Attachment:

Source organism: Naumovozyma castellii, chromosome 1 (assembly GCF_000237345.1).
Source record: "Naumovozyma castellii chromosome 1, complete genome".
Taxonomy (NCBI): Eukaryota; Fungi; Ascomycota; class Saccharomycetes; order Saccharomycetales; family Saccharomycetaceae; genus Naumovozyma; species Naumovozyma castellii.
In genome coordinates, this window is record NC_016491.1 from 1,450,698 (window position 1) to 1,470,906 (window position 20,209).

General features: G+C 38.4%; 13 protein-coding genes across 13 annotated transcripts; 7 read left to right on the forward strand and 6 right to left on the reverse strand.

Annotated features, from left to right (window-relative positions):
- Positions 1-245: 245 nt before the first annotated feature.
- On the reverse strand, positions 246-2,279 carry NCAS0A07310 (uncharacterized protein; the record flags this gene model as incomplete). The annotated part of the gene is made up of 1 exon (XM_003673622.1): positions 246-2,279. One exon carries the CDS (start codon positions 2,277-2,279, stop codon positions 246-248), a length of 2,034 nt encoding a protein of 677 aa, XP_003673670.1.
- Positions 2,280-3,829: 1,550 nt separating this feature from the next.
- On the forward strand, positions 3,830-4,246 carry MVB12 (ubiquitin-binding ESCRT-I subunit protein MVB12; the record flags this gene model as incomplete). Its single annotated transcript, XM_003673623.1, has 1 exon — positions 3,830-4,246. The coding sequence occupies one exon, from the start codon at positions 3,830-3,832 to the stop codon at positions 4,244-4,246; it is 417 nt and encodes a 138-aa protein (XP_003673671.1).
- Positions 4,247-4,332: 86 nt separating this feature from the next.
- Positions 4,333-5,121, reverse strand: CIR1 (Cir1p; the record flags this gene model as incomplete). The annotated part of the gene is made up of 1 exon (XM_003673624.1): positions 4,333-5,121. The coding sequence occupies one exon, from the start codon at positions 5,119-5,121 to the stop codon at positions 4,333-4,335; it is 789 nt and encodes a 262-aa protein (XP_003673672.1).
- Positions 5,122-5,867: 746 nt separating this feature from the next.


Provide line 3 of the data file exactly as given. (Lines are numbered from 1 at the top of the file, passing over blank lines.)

Taxonomy (NCBI): Eukaryota; Fungi; Ascomycota; class Saccharomycetes; order Saccharomycetales; family Saccharomycetaceae; genus Naumovozyma; species Naumovozyma castellii.